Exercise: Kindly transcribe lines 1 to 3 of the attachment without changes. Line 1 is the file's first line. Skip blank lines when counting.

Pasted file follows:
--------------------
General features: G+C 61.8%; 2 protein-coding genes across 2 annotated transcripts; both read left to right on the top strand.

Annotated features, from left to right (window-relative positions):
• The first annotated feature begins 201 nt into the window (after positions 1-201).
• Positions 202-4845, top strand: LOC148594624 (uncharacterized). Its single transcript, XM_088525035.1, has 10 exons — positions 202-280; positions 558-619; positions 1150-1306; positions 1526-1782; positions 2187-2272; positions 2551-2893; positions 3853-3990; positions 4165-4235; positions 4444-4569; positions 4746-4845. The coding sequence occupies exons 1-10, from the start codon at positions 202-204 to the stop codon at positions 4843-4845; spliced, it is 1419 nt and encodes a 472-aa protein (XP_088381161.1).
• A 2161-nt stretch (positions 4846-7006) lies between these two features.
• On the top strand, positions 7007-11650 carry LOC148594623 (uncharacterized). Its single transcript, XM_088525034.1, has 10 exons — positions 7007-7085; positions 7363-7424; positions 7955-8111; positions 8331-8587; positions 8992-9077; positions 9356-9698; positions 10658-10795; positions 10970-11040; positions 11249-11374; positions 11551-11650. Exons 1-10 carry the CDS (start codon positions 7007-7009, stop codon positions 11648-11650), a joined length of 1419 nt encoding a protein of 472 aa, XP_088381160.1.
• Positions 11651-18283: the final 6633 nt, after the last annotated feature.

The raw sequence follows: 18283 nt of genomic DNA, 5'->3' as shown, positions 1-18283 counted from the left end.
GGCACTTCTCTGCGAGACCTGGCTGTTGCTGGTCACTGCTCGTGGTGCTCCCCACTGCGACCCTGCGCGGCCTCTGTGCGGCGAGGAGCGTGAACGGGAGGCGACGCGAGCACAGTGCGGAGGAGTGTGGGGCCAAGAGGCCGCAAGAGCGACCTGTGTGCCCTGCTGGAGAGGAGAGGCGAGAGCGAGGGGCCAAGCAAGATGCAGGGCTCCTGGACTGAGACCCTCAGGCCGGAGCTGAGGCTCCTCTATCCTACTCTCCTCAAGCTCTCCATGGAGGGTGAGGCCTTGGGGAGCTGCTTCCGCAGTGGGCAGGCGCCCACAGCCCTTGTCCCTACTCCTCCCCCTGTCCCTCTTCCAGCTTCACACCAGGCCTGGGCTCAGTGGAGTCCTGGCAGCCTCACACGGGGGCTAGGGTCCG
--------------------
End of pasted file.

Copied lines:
General features: G+C 61.8%; 2 protein-coding genes across 2 annotated transcripts; both read left to right on the top strand.

Annotated features, from left to right (window-relative positions):
• The first annotated feature begins 201 nt into the window (after positions 1-201).